Moving on from that, tonight my main topic is patchwork; a long overdue post. Alongside books, I am passionate about patchwork quilting. This has been a fairly new interest of mine. When I started at the V&A just over a year ago, I was assigned the Quilts exhibition as one of my projects; it is my responsibility to find external funding for certain exhibitions, items needing conservation, educational programmes, and so on. So, I read up about the exhibition, went off to meet the curator (who has a wonderful blog, do visit it) and was absolutely enchanted by the wonderful stories she had to tell about the quilts she had chosen from amongst the V&A’s stores to be exhibited in the Museum’s first ever dedicated exhibition of quilts. I went up into the stores, high up in the attics of the Museum, to view the beautiful quilts, some of which are hundreds of years old, and have been sitting in drawers, in same cases, for over one hundred years, as the Museum has simply never had anywhere suitable to display them. I was mesmerised by how intricate they are; how breathtakingly stunning and skilful the stitching is, and what fascinating insights into the lives of the women who made them they contain. Sue, the curator, and Claire, her wonderful and incredibly helpful research assistant, have uncovered the most amazing stories behind some of the quilts in the collection; stories of women’s personal lives, of the times they lived in, of what was culturally current to them, of what they believed, treasured, and dreamed, all sewn into the quilts that for many were the product of years of patient sewing, produced in poor candlelight, in cramped, dark rooms.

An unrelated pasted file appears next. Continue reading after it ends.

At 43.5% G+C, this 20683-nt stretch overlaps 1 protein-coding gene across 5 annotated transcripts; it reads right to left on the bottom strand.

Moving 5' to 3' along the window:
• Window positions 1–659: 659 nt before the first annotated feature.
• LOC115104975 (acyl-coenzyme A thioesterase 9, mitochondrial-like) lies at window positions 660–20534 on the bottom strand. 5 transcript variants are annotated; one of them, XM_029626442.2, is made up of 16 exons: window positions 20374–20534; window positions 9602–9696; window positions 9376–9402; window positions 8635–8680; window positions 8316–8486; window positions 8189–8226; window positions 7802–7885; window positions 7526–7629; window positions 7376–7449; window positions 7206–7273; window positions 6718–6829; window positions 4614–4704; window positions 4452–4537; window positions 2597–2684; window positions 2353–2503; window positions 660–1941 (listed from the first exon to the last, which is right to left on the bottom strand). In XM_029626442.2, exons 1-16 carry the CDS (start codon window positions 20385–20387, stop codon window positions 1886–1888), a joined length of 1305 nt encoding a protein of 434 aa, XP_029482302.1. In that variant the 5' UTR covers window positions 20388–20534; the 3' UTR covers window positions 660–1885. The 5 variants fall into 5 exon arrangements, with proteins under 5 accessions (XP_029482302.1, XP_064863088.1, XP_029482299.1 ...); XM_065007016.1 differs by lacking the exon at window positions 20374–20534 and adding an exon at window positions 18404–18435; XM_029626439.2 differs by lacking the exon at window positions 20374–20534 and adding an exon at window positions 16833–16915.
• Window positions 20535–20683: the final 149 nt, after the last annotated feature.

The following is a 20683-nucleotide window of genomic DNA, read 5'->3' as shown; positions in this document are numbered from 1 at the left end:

Needlework was ‘woman’s work’; it was both a hobby and a necessity. For some women, making quilts was a pleasure, an enjoyable way to pass their free time, practising and showing off their frequently excellent skills declared as an elegant and admirable pursuit for young ladies in girl’s accomplishment manuals. Fabrics would have been chosen and bought specifically for quilt making in these wealthy homes; by the mid 19th century, with machine printed fabrics based on the designs of expensive Indian chintzes flooding the market, it was not especially expensive to do this. For others, making quilts was completely out of necessity; any old scraps of material, old clothes or old sheets were utilised to create warm bedcoverings. These quilts are not necessarily aesthetically beautiful, but they are still a wonderful insight into the lives of those who made them, and also demonstrate just how inventive, resourceful and skilled women of all classes were in days long gone by. I wish I had been taught these same skills myself at a young age, and then I wouldn’t be muddling my way through the finer details of basic needlework now.